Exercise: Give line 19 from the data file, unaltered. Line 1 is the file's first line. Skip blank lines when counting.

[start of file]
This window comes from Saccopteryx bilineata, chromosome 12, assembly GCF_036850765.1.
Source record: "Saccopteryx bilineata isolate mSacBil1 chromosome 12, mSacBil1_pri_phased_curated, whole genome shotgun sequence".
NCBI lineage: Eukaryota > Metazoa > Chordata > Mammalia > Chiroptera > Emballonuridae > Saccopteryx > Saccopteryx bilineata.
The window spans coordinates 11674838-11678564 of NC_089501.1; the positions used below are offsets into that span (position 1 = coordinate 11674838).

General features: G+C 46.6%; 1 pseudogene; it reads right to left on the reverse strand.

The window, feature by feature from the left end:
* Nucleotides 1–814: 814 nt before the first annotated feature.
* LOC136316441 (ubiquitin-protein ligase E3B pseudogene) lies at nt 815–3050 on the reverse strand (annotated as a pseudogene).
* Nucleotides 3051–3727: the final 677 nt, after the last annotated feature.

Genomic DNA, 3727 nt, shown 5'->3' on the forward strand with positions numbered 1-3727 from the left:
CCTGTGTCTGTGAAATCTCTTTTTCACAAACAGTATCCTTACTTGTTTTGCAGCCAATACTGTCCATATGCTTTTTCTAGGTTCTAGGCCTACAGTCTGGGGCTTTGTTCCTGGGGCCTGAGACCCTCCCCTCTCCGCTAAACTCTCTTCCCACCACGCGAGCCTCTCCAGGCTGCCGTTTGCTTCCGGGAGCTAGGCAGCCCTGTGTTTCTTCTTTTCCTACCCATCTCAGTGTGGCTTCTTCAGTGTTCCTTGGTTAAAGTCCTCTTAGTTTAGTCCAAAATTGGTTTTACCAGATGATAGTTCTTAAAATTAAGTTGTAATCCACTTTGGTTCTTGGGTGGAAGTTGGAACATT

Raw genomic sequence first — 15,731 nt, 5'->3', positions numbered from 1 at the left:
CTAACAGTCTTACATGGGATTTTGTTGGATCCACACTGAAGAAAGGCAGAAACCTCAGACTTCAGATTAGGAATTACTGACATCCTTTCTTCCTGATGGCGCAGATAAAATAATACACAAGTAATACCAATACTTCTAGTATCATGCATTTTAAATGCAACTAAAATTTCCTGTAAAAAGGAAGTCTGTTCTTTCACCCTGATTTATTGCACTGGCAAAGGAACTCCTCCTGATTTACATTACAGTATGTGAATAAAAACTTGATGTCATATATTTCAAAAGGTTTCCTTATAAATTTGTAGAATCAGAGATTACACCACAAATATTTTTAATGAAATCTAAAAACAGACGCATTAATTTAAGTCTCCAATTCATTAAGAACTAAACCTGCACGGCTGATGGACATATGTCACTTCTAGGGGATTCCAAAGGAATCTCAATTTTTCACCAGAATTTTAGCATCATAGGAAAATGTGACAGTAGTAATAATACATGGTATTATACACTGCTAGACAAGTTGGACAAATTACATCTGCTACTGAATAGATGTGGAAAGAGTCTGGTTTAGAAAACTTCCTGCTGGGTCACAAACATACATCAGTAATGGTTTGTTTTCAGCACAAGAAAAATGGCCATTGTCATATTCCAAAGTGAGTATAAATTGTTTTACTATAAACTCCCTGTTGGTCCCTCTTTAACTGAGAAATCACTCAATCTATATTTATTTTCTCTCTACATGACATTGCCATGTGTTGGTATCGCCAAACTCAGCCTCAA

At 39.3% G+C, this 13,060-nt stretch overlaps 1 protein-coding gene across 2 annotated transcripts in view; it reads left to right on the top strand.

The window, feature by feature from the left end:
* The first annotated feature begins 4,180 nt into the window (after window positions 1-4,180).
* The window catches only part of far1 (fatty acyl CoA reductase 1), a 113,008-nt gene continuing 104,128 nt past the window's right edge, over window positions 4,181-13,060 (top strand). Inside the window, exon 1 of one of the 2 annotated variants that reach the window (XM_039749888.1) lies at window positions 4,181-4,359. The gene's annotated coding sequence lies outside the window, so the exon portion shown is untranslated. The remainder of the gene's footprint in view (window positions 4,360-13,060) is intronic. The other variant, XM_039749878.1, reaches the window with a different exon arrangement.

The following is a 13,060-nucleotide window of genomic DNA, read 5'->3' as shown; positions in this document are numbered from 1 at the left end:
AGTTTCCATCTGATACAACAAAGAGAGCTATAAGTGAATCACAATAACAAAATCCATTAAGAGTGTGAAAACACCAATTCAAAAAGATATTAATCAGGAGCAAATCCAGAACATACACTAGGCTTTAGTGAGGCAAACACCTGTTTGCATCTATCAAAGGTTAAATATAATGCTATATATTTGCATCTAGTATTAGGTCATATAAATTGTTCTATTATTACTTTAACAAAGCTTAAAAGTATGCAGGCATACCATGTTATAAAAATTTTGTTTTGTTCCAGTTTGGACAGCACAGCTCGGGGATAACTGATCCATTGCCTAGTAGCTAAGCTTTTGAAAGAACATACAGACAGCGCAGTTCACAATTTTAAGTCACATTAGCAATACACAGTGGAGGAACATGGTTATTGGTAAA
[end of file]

AGTTTCCATCTGATACAACAAAGAGAGCTATAAGTGAATCACAATAACAAAATCCATTAAGAGTGTGAAAACACCAATTCAAAAAGATATTAATCAGGAGCAAATCCAGAACATACACTAGGCTTTAGTGAGGCAAACACCTGTTTGCATCTATCAAAGGTTAAATATAATGCTATATATTTGCATCTAGTATTAGGTCATATAAATTGTTCTATTATTACTTTAACAAAGCTTAAAAGTATGCAGGCATACCATGTTATAAAAATTTTGTTTTGTTCCAGTTTGGACAGCACAGCTCGGGGATAACTGATCCATTGCCTAGTAGCTAAGCTTTTGAAAGAACATACAGACAGCGCAGTTCACAATTTTAAGTCACATTAGCAATACACAGTGGAGGAACATGGTTATTGGTAAA